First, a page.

When other energy companies sneeze these days, TECO Energy Inc. seems to catch a cold, and that's happening again in the stir over hundreds of millions of dollars in federal tax credits for synthetic fuel plants.
Progress Energy Inc., the parent of Progress Energy Florida Inc. of St. Petersburg, acknowledged last week that Internal Revenue Service officials have "raised questions" about its synfuel operations during a formal audit of its facilities. The IRS confirmed it is reviewing synfuel tax credits to ensure that companies taking them meet legal requirements.
On Thursday, TECO of Tampa released a statement acknowledging that the IRS's inquiries would delay the sale of most of its remaining interest in its synfuel facilities. However TECO defended its synfuel tax credits as valid and added it is not the target of an IRS audit.
The Tampa utility sold a 49 percent stake in the Kentucky synfuel operations in April, but Wall Street analysts now caution that the earlier transaction could unravel due to the IRS's concerns.
That would represent a setback in TECO's efforts to raise cash and reduce debt after troubles in its wholesale power business prompted ratings agencies to cut the company's debt ratings to junk status. TECO had expected the two rounds of sales to contribute about $70-million to its cash flow this year and $90-million to annual cash flow from 2004 through 2007.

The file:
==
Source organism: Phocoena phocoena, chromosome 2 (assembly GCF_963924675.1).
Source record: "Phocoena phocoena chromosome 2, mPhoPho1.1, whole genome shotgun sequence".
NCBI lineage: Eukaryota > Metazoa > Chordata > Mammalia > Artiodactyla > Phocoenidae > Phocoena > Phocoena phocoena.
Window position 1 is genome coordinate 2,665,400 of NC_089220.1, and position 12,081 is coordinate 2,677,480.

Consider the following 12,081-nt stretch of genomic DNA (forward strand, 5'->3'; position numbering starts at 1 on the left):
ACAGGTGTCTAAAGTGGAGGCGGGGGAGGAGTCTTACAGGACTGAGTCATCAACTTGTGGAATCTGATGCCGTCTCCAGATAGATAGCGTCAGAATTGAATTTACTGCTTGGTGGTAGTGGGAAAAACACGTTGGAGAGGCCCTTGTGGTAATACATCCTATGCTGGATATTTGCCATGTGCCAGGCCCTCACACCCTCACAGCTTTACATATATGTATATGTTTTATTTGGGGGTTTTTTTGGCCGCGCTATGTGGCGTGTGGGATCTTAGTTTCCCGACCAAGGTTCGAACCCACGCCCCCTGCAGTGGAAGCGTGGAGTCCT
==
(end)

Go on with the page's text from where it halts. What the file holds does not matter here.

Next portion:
In recent years, TECO, Progress and other companies have piled into the money-losing business of making coal-based synfuel in order to reap hundreds of millions of dollars in lucrative, if controversial, federal tax credits.
To qualify for coal-based synfuel tax credits, companies must show that the coal they are turning into synthetic fuel has undergone a "significant chemical change." But in a June 27 public comment about the synfuel program, the IRS said it "has had reason to question the scientific validity" of such claims and warned that if the agency determines the necessary chemical change didn't occur, it would take "appropriate action, including revoking" permission to receive the credits.
The language was strong enough that Jefferies & Co. downgraded TECO this week to its lowest investment recommendation of "underperform" from "hold" and reduced its earnings estimates for the utility. Morgan Stanley, which already has its lowest "underweight" rating on TECO, said Tuesday in a research note that synfuel credits account for roughly 35 percent of its 2004 earnings-per-share projection for the company. In the same note, Morgan cut its rating on Progress to "equal-weight" from "overweight," citing synfuel uncertainties.
TECO's 2002 synfuel tax credits of $107.3-million, most for coal-based synfuel, were dwarfed by Progress' credits of $291-million. But given TECO's broader troubles, Morgan warned, "We consider (TECO) on balance to have the most serious exposure to possible negative outcomes from the IRS synfuel review."
During a shortened trading session ahead of the July 4 holiday, TECO's shares fell a nickel to close Thursday at $12.03. Progress' shares also fell 5 cents to close at $43.70.
_ Louis Hau can be reached at hausptimes.com or (813) 226-3404.